where , and by convention. Note the enhancement of the first term. It is the main reason why the phase of is more severely constrained than the phases of the parameters. The phases of the third generation, , only enter the EDMs at the twoloop level. However, there can be a similar enhancement for these twoloop contributions Pilaftsis:1999bq (), so they have to be taken into account as well.
Indeed, the EDM constraints pose a serious problem in the general MSSM: for GeV masses and phases, the EDMs are typically three(!) orders of magnitude too large ellis (); buch (); pol (); dug (). Some efficient suppression mechanism is needed to satisfy the experimental bounds. The possibilities include

small phases,

heavy sparticles nath (); ko (); ckn (); Falk:1995fk (),

flavour offdiagonal CP phases Abel:2001vy (),

lepton flavour violation Bartl:2003ju ().
Detailed analyses of the EDM constraints have recently been performed e.g. in Pospelov:2005pr (); Olive:2005ru (); Ayazi:2007kd (). As example that large phases can be in agreement with the current EDM limits, Fig. 8 shows the results for the CMSSM benchmark point D of Olive:2005ru (), which has . The strongest constraint comes from the EDM of Tl; that of Hg is not shown because it is satisfied over the whole plane. As can be seen, for this benchmark point there is no limit to , while .
2.4 Neutralino relic density
If the is the lightest supersymmetric particle (LSP) and stable, it is a very good cold dark matter candidate. In the framework of thermal freezeout, its relic density is , where is the thermally averaged annihilation cross section summed over all contributing channels. These channels are: annihilation of a bino LSP into fermion pairs through channel sfermion exchange in case of very light sparticles; annihilation of a mixed binoHiggsino or binowino LSP into gauge boson pairs through channel chargino and neutralino exchange, and into topquark pairs through channel exchange; and annihilation near a Higgs resonance (the socalled Higgs funnel); and finally coannihilation processes with sparticles that are close in mass with the LSP. Since the neutralino couplings to other (s)particles sensitively depend on CP phases, the same can be expected for and hence .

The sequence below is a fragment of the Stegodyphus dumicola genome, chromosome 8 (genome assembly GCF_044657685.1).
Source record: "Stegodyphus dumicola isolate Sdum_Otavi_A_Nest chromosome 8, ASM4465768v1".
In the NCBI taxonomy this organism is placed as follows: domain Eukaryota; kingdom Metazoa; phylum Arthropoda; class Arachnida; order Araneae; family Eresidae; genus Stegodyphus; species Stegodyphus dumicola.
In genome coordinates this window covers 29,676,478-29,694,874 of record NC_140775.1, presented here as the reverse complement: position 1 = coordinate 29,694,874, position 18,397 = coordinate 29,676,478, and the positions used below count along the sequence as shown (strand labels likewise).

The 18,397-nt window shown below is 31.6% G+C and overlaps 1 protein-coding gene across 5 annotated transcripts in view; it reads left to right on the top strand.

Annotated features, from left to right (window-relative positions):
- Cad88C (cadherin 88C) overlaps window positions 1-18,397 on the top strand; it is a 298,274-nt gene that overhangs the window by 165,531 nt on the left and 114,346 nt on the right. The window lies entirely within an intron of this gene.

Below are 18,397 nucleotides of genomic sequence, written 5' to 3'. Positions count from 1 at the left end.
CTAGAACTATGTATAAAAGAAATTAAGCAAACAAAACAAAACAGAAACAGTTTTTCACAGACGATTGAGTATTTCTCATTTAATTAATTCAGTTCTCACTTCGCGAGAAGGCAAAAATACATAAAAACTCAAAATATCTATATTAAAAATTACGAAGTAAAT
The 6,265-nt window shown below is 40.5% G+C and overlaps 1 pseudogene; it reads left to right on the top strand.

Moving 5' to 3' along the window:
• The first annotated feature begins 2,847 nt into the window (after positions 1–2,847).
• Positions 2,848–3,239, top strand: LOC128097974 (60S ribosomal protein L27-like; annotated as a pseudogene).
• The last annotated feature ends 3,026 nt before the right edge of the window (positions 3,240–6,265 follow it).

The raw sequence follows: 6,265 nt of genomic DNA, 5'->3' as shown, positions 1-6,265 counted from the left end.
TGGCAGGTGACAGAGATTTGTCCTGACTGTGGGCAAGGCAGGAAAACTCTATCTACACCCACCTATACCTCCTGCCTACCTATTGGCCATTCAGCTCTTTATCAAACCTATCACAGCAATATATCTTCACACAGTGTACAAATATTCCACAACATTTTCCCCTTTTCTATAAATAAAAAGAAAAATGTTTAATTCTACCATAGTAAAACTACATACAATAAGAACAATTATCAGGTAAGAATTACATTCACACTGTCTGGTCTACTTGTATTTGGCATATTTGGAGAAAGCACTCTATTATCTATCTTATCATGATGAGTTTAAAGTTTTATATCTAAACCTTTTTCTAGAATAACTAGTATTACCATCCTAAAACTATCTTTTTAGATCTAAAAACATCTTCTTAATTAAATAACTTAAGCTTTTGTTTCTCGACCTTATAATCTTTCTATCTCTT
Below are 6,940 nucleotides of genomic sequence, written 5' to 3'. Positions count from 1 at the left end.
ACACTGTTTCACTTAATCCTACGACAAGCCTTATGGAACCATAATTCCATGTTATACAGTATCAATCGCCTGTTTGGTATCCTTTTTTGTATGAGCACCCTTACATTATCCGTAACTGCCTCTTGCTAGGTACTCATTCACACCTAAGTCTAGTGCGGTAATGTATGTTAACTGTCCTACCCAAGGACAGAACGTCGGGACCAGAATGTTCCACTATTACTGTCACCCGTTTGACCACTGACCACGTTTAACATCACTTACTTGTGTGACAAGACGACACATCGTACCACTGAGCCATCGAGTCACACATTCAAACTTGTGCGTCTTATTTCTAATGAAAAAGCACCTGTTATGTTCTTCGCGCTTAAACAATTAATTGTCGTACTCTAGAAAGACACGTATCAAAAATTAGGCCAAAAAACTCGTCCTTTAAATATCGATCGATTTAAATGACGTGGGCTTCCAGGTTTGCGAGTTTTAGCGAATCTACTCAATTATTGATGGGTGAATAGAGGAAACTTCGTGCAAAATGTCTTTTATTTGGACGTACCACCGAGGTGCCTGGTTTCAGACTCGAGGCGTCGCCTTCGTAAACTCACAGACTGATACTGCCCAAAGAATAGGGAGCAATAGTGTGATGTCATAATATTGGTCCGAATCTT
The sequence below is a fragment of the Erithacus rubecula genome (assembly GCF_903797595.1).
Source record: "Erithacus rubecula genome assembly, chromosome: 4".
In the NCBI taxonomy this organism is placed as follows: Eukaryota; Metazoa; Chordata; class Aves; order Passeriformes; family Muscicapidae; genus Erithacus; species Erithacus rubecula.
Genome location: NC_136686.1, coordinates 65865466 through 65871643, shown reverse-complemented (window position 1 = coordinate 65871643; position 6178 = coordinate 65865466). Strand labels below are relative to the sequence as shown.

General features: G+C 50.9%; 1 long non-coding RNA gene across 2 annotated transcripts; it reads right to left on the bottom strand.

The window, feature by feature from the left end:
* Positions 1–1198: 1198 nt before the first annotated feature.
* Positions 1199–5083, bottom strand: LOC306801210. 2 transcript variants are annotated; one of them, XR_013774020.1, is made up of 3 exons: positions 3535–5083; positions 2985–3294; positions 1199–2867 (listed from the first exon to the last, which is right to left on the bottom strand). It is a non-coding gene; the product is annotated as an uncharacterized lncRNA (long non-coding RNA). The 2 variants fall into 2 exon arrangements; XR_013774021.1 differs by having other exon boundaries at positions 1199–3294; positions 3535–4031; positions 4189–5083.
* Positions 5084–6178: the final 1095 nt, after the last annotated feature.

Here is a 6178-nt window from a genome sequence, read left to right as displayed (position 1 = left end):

The effect of CP phases on the neutralino relic density was considered in Falk:1995fk (); Gondolo:1999gu (); Nihei:2004bc (); Argyrou:2004cs (); Balazs:2004ae (); Gomez:2005nr (); Choi:2006hi (); Cirigliano:2006dg (); Lee:2007ai (), although only for specific cases. The first general analysis, (i) including all annihilation and coannihilation processes and (ii) separating the phase dependece of the couplings from pure kinematic effects, was done in Belanger:2006qa ().
It was found that modifications in the couplings due to nontrivial CP phases can lead to variations in the neutralino relic density of up to an order of magnitude. This is true not only for the Higgs funnel but also for other scenarios, like for instance the case of a mixed binohiggsino LSP. Even in scenarios which feature a modest phase dependence once the kinematic effects are singled out, the variations in are comparable to (and often much larger than) the range in of the WMAP bound. Therefore, when aiming at a precise prediction of the neutralino relic density from collider measurements, it is clear that one does not only need precise sparticle spectroscopy but one also has to precisely measure the relevant couplings, including possible CP phases.
This is illustrated in Fig. 9, which shows the regions where the relic density is in agreement with the WMAP bound, , for the case of a mixed binohiggsino LSP. When all phases are zero, only the narrow blue (dark grey) band is allowed. When allowing all phases to vary arbitrarily, while still satisfying the EDM constraints, the allowed band increases to the the green (light grey) region. In the – plane (left panel), the allowed range for increases roughly from GeV to GeV for a given . In terms of relative mass differences (right panel) this means that in the CPviolating case much smaller – mass differences can be in agreement with the WMAP bound than in the CPconserving case.
3 Conclusions
The observed baryon asymmetry of the Universe necessiates new sources of CP violation beyond those of the SM. I this talk, I have discussed effects of such new CP phases, focussing on the case of the MSSM. The topics covered include CPmixing in the Higgs sector and its measurement at the LHC, CPodd observables in the gaugino sector at the ILC, EDM constraints, and the neutralino relic density. Each topic was discussed by means of some recent example(s) from the literature. For a more extensive discussion, in particular of topice that could not be covered here, I refer the reader to the recent review by Ibrahim and Nath Ibrahim:2007fb ().